Trevor Story, Colorado Rockies

Trevor Story 2019 MLB Projections

What a complete and total breakout 2018 was for Trevor Story. He teased us a little in a fine rookie year in 2016, but things went sideways in 2017 as the strikeouts were just too much to overcome. Story cut almost 9.0 percent off his strikeout rate in 2018 and even decided he could steal a base; or more accurately 27 of them. Was this just a career year or was 2018 just the case of a shortstop entering his prime? If he can sustain the contact gains, there’s nothing in his peripherals that says Story played over his head last season. The one real question is whether he continues to run in 2019. Story is not a small man. Expect a small step back in speed, but Story still looks like one of the top three fantasy options at shortstop for the near future. – Doug Anderson

Dansby Swanson, Atlanta Braves

Dansby Swanson 2019 MLB Projections

We’re now two full seasons into Dansby Swanson’s career and there hasn’t been a ton of fantasy intrigue. Will there ever be? Maybe. But for now, he can’t be counted on as anything more than a low-end NL-Only option due to his low batting average and minimal power/speed contributions.  – Eric Cross

Trea Turner, Washington Nationals

Trea Turner 2019 MLB Projections

At this point, we have a solid baseline of what to expect from Trea Turner. He’s one of the top speed threats in the game, capable of exceeding 50 steals in any given season and adds in double-digit pop to go along with it. His mix of speed and contact skills are tailor-made for the top of the order, and with a solid lineup behind him, eclipsing 100 runs can be banked upon if he can play another full season. The one concerning trend is the downward trend of his batting average. He might not hit .342 again, but with his contact skills, I don’t expect the average to continue to fall. This is one of the top fantasy shortstops in the game and a rock-solid choice in the first two rounds on draft day.  – Eric Cross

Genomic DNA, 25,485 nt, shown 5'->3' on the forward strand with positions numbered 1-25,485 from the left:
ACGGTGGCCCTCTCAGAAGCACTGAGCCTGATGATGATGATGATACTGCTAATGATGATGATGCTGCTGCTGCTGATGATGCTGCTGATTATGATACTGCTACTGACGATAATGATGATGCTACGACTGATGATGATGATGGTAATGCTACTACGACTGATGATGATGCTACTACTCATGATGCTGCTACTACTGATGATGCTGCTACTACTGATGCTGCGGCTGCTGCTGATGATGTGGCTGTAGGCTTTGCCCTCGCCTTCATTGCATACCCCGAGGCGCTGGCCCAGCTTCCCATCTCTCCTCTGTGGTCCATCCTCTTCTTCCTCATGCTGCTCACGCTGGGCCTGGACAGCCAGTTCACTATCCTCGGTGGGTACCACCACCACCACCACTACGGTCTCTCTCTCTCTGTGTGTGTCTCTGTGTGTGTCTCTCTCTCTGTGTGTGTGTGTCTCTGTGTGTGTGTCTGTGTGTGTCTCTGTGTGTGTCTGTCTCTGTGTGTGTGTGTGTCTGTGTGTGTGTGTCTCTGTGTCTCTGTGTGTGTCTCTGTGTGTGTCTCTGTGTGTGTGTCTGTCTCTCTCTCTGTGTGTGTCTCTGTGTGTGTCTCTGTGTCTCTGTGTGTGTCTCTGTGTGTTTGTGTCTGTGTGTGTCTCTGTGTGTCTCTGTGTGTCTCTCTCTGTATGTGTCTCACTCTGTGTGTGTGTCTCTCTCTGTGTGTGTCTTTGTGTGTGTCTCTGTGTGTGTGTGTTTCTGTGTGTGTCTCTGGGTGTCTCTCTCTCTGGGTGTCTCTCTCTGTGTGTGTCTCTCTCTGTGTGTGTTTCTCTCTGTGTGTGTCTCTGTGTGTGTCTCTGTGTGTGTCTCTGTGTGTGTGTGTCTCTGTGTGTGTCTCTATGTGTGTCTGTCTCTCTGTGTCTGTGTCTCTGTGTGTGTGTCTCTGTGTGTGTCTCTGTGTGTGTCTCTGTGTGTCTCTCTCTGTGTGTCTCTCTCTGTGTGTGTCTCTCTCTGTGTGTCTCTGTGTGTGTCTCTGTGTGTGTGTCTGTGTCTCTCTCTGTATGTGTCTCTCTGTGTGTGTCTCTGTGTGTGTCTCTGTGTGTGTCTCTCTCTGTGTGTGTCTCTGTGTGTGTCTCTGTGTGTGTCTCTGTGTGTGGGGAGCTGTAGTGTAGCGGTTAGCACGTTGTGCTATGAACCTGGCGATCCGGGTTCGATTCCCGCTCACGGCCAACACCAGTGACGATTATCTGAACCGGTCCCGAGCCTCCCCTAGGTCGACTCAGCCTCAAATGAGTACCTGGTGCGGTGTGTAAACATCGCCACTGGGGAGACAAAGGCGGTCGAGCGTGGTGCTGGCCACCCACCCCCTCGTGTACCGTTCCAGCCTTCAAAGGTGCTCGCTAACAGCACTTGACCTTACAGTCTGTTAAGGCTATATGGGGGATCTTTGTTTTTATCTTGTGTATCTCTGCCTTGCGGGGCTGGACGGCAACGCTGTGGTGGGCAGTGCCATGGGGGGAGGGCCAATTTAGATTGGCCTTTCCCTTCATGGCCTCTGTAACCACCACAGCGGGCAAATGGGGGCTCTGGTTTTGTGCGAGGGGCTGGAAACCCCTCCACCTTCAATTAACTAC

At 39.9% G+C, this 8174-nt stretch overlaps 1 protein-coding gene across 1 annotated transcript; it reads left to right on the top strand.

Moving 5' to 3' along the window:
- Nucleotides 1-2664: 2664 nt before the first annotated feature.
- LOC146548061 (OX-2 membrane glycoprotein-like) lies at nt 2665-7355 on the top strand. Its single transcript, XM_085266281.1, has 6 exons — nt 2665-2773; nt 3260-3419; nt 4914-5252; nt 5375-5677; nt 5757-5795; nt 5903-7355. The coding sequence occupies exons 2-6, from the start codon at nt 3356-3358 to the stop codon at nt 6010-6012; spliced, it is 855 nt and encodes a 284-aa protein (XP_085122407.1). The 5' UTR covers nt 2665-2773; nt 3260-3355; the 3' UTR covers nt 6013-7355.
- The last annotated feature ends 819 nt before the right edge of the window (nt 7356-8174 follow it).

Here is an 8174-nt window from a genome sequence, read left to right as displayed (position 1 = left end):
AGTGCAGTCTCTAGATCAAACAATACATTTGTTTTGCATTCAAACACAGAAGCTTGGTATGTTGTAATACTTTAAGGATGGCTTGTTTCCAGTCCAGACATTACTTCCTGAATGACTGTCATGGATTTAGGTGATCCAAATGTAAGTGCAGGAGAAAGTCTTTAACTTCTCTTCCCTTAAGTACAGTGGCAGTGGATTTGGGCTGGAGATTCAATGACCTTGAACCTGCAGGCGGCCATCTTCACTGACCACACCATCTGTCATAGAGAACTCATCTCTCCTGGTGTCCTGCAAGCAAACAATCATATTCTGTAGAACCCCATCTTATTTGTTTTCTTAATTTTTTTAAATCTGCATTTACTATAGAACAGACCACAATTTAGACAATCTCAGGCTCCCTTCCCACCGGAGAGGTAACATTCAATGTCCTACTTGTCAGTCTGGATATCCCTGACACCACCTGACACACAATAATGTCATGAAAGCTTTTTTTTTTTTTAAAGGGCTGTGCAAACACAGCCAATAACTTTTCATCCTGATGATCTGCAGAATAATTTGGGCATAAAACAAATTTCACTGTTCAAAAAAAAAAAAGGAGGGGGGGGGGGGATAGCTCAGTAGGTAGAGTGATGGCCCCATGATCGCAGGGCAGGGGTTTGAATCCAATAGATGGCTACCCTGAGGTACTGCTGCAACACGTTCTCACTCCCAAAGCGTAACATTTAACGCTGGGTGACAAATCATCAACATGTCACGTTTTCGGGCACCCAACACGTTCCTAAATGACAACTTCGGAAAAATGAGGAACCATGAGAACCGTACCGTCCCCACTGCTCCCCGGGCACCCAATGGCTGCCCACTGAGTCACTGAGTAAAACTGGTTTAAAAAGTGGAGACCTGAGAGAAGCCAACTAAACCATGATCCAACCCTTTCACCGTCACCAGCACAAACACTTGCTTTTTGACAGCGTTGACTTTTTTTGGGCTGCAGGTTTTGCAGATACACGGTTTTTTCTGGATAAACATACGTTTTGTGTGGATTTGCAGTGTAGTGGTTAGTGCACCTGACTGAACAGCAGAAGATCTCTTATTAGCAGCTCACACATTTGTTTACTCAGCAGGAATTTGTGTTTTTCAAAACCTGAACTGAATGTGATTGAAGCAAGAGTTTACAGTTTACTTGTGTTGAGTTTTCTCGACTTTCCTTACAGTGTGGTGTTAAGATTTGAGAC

Fantasy Baseball Rankings

Mixed League Rankings: C | 1B | 2B | 3B | SS | OF | SP | RP | TOP 300

AL-Only Rankings : C | 1B | 2B | 3B | SS | OF | SP | RP | TOP 300

NL-Only Rankings: C | 1B | 2B | 3B | SS | OF | SP | RP | TOP 300

Fantasy Baseball Player Profiles & Projections

American League: C | 1B | 2B | 3B | SS | OF | SP | RP | TOP 350

National League: C | 1B | 2B | 3B | SS | OF | SP | RP | TOP 350

Enjoying these 2019 NL Shortstop Profiles? For more great rankings, strategy, and analysis check out the 2019 FantraxHQ Fantasy Baseball Draft Kit. We’ll be adding more content from now right up until Opening Day!